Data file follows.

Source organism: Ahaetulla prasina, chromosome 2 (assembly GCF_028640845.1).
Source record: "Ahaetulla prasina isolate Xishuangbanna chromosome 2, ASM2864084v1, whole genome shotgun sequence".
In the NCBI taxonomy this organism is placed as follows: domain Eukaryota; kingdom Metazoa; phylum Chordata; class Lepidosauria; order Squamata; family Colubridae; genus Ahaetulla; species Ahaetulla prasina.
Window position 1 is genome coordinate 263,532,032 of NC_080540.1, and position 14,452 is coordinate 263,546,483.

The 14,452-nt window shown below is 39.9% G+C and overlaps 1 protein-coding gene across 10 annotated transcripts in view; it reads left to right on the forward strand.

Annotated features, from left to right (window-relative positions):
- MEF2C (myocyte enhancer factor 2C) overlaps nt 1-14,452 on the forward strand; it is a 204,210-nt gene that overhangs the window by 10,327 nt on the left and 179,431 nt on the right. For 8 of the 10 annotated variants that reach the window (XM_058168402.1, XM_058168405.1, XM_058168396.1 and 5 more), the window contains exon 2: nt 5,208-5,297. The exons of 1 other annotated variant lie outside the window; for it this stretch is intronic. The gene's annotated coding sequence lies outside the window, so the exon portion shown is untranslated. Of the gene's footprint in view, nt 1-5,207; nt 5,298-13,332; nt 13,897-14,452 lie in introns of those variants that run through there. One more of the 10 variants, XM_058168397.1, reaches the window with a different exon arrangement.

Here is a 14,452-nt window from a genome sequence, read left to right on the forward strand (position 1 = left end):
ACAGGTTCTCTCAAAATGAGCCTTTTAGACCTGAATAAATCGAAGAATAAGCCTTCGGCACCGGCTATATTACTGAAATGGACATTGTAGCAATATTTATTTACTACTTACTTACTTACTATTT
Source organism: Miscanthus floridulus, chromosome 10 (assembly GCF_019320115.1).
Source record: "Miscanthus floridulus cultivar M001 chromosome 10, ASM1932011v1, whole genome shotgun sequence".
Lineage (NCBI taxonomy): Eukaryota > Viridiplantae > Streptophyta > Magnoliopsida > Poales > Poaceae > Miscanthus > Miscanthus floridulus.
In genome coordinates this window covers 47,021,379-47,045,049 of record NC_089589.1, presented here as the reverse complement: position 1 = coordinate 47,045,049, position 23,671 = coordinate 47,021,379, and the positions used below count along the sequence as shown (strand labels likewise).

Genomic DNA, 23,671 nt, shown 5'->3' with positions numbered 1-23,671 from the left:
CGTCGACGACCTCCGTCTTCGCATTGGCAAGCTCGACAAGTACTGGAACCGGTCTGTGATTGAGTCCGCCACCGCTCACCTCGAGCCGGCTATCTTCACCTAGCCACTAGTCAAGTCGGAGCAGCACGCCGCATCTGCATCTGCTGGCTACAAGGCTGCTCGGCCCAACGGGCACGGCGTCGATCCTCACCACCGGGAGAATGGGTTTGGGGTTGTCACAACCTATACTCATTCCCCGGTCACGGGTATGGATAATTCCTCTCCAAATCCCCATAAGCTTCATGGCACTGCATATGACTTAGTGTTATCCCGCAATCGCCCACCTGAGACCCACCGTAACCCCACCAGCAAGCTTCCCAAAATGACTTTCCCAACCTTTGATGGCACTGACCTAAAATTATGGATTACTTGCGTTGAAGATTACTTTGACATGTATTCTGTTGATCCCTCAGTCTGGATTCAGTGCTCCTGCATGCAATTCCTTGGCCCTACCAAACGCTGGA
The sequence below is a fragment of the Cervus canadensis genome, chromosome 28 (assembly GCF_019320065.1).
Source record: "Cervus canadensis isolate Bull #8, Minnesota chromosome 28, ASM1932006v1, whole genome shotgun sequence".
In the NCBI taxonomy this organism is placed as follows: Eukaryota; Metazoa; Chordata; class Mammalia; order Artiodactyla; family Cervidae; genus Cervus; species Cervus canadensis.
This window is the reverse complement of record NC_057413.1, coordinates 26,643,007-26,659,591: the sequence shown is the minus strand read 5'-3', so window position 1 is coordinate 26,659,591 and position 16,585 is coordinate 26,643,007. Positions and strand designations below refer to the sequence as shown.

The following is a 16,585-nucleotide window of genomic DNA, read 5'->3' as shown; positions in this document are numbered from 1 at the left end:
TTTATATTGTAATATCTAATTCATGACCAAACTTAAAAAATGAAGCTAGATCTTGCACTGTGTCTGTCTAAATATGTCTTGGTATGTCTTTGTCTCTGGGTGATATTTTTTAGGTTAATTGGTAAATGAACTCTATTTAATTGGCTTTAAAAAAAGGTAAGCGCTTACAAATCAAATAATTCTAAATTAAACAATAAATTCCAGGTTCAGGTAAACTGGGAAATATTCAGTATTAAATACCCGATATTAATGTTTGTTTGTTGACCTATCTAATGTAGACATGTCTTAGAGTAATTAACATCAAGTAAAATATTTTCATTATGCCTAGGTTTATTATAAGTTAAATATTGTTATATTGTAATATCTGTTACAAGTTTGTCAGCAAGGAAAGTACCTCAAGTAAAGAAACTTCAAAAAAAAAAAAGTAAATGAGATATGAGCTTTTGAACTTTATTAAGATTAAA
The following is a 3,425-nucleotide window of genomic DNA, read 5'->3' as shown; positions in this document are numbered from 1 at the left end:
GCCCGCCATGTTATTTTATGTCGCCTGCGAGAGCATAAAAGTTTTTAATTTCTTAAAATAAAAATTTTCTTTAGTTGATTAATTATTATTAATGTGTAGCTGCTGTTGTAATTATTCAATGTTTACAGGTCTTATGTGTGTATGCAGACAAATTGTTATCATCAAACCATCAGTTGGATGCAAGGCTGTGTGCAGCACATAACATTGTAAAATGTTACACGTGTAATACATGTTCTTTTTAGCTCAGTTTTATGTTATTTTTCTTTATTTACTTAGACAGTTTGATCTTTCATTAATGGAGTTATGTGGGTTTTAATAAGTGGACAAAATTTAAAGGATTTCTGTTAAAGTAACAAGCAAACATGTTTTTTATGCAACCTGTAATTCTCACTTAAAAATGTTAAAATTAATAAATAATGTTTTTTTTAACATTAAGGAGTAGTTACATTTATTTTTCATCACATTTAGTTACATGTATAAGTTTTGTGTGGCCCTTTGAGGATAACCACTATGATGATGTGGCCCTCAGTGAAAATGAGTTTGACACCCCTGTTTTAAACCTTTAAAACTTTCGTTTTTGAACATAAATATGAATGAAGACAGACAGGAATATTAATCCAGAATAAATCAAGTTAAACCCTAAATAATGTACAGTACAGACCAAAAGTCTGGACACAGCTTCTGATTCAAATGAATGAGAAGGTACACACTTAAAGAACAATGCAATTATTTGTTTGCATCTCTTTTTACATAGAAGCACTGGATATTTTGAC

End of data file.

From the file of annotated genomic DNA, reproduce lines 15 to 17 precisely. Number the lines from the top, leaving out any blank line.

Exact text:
CGTCGACGACCTCCGTCTTCGCATTGGCAAGCTCGACAAGTACTGGAACCGGTCTGTGATTGAGTCCGCCACCGCTCACCTCGAGCCGGCTATCTTCACCTAGCCACTAGTCAAGTCGGAGCAGCACGCCGCATCTGCATCTGCTGGCTACAAGGCTGCTCGGCCCAACGGGCACGGCGTCGATCCTCACCACCGGGAGAATGGGTTTGGGGTTGTCACAACCTATACTCATTCCCCGGTCACGGGTATGGATAATTCCTCTCCAAATCCCCATAAGCTTCATGGCACTGCATATGACTTAGTGTTATCCCGCAATCGCCCACCTGAGACCCACCGTAACCCCACCAGCAAGCTTCCCAAAATGACTTTCCCAACCTTTGATGGCACTGACCTAAAATTATGGATTACTTGCGTTGAAGATTACTTTGACATGTATTCTGTTGATCCCTCAGTCTGGATTCAGTGCTCCTGCATGCAATTCCTTGGCCCTACCAAACGCTGGA
The sequence below is a fragment of the Cervus canadensis genome, chromosome 28 (assembly GCF_019320065.1).
Source record: "Cervus canadensis isolate Bull #8, Minnesota chromosome 28, ASM1932006v1, whole genome shotgun sequence".